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First floor - Room IV - The fondi oro (panels with gold grounds)


The painting section of the Lia collection begins in Room IV. This collection, made up of about 200 works, gives an exciting overview of Italian figurative painting, ranging from the 13th/14th-century panels of Room IV to the 18th-century canvases in Room X.
Each of the mediaeval panels was very often originally part of larger pictorial complexes, called polyptyches. The technique used involved elaborate preparation of the panel, ending with the application of gold leaf to symbolise the light of God. The actual painting was done in tempera.

Lippo di Benivieni
Lamentation over the body of Christ
end of 13th - beginning of 14th century

This small panel, attributed to Lippo di Benivieni, an artist working in Florence between 1296 and 1327, narrates the Lamentation over the body of Christ.
The cross, flanked by two mourning angels, stands out from the gold ground, which spreads over the whole of the upper part. Two bare, lifeless, rocky hills converge at the foot of the cross, marking out the group of mourners who are lamenting the dead Christ laid across the Virgin's lap. In the foreground, a huge crack in the earth seems to symbolise the break between God and Man following Christ's death.

Compianto sul corpo di Cristo


Bernardo Daddi
St. John the Baptist
c. 1320

The panel, which was originally part of a polyptych, whose components are partly preserved at the National Museum of Parma, was painted around 1320 by Bernardo Daddi. The figure of St. John the Baptist stands out from the gold ground. He is portrayed as a real man, with ruffled hair and unkempt beard, his face and body showing signs of the physical hardships of the wilderness. He is dressed in the camel- hair tunic, his iconographical attribute, and wrapped in a red mantle, an omen of Christ's death.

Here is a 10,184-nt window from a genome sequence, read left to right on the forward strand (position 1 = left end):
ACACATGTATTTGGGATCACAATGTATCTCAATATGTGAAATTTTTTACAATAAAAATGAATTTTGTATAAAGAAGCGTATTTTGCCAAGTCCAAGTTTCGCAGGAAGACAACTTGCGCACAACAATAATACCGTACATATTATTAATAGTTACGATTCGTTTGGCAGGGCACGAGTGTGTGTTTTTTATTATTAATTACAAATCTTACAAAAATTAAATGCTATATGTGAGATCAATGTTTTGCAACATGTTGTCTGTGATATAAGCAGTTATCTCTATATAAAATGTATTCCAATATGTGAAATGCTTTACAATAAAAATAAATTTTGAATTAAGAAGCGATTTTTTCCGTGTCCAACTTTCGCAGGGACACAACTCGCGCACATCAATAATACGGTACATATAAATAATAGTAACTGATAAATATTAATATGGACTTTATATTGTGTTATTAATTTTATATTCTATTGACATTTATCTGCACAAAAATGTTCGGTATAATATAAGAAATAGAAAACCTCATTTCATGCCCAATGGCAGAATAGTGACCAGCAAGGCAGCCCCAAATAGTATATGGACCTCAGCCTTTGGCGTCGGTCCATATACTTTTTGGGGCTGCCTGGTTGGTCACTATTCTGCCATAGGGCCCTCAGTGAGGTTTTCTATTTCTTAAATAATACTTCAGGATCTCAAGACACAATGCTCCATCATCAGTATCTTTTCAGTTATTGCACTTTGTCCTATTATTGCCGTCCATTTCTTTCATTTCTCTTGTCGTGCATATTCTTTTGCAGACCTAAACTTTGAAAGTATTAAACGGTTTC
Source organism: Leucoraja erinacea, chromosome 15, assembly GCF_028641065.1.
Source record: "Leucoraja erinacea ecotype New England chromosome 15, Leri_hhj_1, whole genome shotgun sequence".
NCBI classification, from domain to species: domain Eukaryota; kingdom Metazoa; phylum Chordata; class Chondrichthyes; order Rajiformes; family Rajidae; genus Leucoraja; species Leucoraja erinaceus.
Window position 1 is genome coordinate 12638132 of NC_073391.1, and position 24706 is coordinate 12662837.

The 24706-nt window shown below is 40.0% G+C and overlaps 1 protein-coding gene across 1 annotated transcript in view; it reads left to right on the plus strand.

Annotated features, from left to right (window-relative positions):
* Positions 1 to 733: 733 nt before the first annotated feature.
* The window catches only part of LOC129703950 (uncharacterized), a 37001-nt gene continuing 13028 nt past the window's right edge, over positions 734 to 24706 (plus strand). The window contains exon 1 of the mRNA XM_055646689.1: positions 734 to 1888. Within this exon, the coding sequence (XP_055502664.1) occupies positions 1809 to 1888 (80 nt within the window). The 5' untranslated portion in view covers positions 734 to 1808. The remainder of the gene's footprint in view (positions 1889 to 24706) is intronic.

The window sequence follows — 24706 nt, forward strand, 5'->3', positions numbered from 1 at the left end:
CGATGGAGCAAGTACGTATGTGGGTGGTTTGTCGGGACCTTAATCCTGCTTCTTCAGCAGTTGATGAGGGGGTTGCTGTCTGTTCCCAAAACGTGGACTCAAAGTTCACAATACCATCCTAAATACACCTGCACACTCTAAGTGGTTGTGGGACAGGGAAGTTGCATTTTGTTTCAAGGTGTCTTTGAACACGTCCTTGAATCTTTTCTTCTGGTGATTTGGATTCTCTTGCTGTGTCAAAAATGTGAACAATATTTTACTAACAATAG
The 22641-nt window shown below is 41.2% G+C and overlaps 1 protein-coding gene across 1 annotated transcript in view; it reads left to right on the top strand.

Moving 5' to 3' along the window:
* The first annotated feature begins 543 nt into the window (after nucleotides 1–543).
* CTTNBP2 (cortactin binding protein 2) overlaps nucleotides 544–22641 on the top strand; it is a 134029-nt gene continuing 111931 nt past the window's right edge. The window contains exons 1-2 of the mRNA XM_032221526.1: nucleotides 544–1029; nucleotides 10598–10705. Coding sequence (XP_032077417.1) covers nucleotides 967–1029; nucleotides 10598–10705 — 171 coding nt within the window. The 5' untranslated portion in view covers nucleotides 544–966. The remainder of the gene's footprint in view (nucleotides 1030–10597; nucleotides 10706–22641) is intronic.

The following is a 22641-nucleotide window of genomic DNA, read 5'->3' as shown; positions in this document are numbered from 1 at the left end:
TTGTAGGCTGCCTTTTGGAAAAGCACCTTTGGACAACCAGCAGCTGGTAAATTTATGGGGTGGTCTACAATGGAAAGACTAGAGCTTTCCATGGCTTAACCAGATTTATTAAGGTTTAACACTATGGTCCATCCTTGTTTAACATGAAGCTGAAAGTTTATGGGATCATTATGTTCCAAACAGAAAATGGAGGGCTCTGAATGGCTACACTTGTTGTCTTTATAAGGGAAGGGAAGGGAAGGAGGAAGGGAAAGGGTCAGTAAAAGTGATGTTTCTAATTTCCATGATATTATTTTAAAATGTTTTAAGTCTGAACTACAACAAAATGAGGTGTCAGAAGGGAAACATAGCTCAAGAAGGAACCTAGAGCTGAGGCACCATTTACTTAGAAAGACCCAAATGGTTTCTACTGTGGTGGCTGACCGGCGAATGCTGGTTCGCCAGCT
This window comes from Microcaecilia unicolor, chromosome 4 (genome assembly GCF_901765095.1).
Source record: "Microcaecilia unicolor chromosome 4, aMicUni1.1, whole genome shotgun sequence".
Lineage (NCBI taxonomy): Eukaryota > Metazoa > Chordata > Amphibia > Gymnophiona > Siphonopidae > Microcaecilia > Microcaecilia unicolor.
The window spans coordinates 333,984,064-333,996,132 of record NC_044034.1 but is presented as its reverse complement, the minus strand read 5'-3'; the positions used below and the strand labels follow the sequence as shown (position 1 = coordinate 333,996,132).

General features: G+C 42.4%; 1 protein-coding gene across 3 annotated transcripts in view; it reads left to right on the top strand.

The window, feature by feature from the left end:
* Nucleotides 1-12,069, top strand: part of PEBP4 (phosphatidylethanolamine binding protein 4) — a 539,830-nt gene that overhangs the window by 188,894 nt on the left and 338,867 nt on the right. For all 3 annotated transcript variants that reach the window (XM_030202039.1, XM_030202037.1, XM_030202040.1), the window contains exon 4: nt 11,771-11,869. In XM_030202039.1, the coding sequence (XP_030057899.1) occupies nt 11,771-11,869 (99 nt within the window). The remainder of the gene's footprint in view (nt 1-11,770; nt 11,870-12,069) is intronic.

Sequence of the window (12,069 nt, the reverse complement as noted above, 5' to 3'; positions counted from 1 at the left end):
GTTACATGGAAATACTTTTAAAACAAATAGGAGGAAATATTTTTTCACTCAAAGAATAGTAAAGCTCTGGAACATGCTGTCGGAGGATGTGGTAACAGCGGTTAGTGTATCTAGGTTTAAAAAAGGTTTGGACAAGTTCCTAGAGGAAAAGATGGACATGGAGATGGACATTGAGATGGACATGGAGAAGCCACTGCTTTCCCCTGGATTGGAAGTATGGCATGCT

San Giovanni Battista


Pietro Lorenzetti
Vir dolorum

The panel, framed in a kind of original decorated border, is the work of Pietro Lorenzetti and datable to 1320-1325. It was probably part of a particularly large predella which in turn belonged to a large polyptych; this is now lost, but some fragments of it can still be traced. Inside the quadrifoil space and on a gold ground Christ is shown in his guise of Vir dolorum, laid in the sepulchre with his head lolling on his right shoulder.

Vir dolorum


Pietro Lorenzetti
St. John the Evangelist
First half of 14th century

This panel painting is considered to be a late work of Pietro Lorenzetti and datable to the 1340's. The strongly volumetric and vigorous figure of St. John the Evangelist stands out from the gold ground which is pierced to trace the halo. Lorenzetti describes him as a real man, marked by life and age. His hair is thin and the wrinkles on his forehead and at the sides of his eyes are clearly shown.

San Giovanni Evangelista



Barnaba da Modena
c. 1370

This panel, originally part of a diptych, portrays the Crucifixion and was painted by Barnaba da Modena in about the ninth decade of the sixteenth century. The painting is divided up into isolated narrative episodes which seem to have an upward succession. The cross stands out on its own, surmounted by a tree in whose foliage can be seen the mystic pelican which tears its own breast in order to feed its children, a symbol of Christ's supreme sacrifice.



Bottega di Simone Martini
mid- 14th century

This panel showing the Crucifixion is attributed to the circle of Simone Martini and datable to 1345-1350. The painting, which is exceptionally well preserved and of very high quality, was in all probability the right-hand part of a diptych. The scene on a gold ground is enlivened by soldiers in lavish armour who look incredulously on the scene of martyrdom or dismount to help the swooning Virgin. Lightly-traced angels, seeming almost to have materialised from Christ's blood, swoop down in distress towards the cross.